In government, there has been a historical fear that private contractors will take public funds for a ride. And among the public, there is a historical fear that governments will award contracts to their preferred bidders, and make money through kickbacks. Both of these fears are quite genuine.
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To address this, many governments have passed laws on how public procurement should be carried out. Karnataka also has passed such a law, the Karnataka Transparency in Public Procurements Act, (KTPP).
There are three broad rules under this act, which should provide the basis for better procurement, but as we will see below, they don’t do that. Which is why we need to rethink public procurement.
(1) All government contracting above a certain limit should be done through competitive bidding to select the contractor. In practice, what happens is that a lot of larger works are broken down in a much larger number of smaller works, which are then awarded without bidding. I heard one example recently where a department had carried out 500 works under the no-bid limit in the last year alone.
There is also a variant of this. In BBMP, for example, works above a certain limit have to be also approved by the Urban Development Department. To avoid that, BBMP will do a lot of work just under the limit – 4.99 lakhs worth of projects, I call them !! They’ll even break up projects in weird ways – footpath on the left side for 4.99 lakhs and footpath on the right side for another 4.99 lakhs, each as a separate project. People like Zaffar Sait and Naresh V Narasimhan have pointed to some very curious examples over the years.
(2) All competitive bids are judged on the basis of ‘lowest cost’. This is called an ‘L1’ contract. From among the bidders, you select whoever offers the cheapest solution. The problem with this is that the quality of work that different bidders can do is very different, and selecting the lowest bidder often ensures that the quality will be very poor.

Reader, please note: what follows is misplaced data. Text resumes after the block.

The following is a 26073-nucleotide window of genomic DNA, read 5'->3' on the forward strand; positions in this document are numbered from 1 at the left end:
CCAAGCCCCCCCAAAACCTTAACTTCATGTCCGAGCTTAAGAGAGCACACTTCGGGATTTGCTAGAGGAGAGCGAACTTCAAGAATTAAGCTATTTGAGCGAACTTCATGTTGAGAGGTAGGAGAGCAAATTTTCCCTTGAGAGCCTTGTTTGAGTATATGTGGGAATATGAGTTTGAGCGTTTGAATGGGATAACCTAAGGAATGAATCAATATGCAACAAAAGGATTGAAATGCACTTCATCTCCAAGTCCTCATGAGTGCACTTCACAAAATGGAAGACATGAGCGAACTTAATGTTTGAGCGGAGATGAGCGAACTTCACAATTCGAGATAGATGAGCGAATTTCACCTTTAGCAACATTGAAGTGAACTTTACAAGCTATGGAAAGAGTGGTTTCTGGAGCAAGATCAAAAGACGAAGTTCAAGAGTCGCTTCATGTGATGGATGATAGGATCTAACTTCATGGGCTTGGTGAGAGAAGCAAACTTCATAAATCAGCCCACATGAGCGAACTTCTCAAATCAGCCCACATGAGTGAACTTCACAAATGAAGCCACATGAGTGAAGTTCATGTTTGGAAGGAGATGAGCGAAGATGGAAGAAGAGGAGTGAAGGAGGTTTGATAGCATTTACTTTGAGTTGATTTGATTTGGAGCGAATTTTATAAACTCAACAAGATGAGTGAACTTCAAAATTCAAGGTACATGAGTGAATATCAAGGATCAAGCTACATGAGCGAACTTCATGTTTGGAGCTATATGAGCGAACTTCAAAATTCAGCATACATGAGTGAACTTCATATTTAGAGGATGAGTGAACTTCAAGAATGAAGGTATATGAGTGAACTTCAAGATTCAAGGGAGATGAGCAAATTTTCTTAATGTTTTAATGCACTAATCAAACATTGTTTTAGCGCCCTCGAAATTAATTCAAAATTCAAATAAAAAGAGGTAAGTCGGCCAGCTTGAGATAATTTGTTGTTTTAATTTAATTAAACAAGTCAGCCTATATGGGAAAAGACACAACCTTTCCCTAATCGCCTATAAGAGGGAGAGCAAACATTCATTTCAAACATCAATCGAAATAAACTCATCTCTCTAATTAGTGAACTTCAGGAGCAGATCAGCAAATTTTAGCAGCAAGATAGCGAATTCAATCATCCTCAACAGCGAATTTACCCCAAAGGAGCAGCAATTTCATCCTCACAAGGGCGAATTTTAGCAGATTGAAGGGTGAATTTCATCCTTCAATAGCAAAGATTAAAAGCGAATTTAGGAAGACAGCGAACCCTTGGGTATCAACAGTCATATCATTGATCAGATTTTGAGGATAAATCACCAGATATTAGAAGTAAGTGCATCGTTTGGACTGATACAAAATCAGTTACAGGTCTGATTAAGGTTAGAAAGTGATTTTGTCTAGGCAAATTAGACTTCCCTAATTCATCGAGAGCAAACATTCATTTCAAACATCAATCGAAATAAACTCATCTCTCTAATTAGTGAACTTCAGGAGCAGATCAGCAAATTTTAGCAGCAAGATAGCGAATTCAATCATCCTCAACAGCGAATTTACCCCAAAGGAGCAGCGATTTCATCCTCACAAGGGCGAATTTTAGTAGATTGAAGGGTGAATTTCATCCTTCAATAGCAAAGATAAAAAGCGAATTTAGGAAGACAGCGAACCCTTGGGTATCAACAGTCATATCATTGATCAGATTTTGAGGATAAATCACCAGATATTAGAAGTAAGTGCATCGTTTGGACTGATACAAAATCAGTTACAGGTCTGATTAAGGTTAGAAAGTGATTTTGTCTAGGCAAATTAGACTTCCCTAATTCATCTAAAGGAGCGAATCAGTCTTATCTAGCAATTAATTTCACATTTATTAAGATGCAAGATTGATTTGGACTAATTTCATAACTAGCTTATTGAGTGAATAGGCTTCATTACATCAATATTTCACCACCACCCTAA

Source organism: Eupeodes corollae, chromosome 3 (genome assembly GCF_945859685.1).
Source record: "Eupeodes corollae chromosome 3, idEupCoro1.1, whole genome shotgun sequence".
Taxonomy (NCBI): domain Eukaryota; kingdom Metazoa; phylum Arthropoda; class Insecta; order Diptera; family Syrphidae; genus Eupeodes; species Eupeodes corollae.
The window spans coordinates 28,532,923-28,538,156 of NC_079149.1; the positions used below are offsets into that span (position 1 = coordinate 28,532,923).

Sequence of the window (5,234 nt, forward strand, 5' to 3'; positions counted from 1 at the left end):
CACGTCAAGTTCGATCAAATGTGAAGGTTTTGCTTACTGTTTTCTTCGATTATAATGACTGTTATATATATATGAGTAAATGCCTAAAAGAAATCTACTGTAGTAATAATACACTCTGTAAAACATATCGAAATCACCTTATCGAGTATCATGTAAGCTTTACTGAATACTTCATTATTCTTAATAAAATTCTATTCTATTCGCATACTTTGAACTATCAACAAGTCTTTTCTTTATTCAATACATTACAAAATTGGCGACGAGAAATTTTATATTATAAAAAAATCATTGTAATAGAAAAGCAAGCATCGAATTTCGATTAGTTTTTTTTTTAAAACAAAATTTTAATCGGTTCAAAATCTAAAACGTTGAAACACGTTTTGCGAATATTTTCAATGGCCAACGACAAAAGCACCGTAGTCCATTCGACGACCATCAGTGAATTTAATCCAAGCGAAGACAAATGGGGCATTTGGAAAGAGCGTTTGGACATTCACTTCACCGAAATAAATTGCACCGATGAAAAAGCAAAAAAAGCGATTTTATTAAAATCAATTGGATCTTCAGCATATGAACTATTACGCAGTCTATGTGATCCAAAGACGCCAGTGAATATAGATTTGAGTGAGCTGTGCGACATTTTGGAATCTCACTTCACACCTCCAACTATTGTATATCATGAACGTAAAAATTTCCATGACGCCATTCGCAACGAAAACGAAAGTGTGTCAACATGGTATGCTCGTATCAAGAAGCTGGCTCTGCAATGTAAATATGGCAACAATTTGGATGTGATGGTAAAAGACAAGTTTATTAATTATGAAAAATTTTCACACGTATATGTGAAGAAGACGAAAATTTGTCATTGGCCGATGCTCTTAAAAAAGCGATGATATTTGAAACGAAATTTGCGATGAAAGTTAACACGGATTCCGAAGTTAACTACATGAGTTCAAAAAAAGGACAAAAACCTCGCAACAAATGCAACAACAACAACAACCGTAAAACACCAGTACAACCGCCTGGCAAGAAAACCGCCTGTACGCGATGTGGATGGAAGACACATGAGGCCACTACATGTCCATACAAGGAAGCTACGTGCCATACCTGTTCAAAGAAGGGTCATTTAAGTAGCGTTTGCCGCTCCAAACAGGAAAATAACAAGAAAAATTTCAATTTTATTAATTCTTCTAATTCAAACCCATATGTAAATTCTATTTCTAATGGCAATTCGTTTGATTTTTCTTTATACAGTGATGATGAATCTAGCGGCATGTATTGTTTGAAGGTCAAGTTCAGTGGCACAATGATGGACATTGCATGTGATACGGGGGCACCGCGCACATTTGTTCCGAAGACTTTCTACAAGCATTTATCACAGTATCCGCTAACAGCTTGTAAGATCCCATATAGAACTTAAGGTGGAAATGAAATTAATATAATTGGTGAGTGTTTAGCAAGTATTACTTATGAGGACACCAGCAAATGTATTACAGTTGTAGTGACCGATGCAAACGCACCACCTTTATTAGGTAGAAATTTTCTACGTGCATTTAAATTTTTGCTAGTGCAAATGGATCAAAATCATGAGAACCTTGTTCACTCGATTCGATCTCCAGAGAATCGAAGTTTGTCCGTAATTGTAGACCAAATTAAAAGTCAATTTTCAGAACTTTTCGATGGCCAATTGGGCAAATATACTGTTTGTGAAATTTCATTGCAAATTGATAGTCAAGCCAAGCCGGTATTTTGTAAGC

In the KTPP Act, there are provisions to award non-L1 contracts also, but officials don’t use that provision. They are worried about auditors who might ask questions, and that their ‘judgment’ about choosing someone partly for quality and partly for price may turn out to be bad in hindsight. Some officials, like Manivannan Ias have suggested that we should have in-process audits, rather than post-facto audits, and this would allow better decisions by officials without fear of being pulled up later.
(3) The Act allows contracts to be awarded to government-owned entities without competitive bidding. I.e. BBMP can award a contract to the Land Army or to Keonics or such companies that are sarkar-owned without inviting bids from others. What ends up in such cases is that the work is immediately subcontracted to someone who can actually do the job – and the contracting govt agency is just a front end that collects a commission to pass contracts to a private organisation without competitive bids. I know of at least one case where a Rs.45 crore contract was sought to be directly sub-contracted to a German company at 10 times the value, and that would have happened too, if some good souls in the system had not intervened (until recently, German law allowed payment of bribes as a business expense).
Net-net, what we see is that while the law is well intended, there are many operational realities that have rendered its provisions useless. I.e. they do nothing to prevent the collusion and pilfering that made the law necessary in the first place.
Not only that, the law has made contracting with good contractors much harder. In a system that is rife with kickbacks, non-performance, low quality, and other defects, the really competent product makers and service providers simply choose to stay away. That’s why, for example, BBMP’s drains are not built by engineering companies – they are built by ‘concrete mix’ vendors, whose indsutry slogan, I jokingly say, is “halle kallu, hosa billu”.
Recognising all this, I proposed that we should enact a new public procurement law. At least a few IAS and IPS officers also feel this is necessary, and we could take all their inputs in crafting such a law.
I wrote a first draft some time ago, and plan to show it to a few people to see how it can be improved. Thereafter, we’ll need to work with legislators too, to get their support for a much stronger system of contracting and public procurement.
The Government of India, I understand, is also working on a model procurement law, and as and when that is ready, it could also provide a template for better purchasing in government. But that need not stop any of the states from doing this first.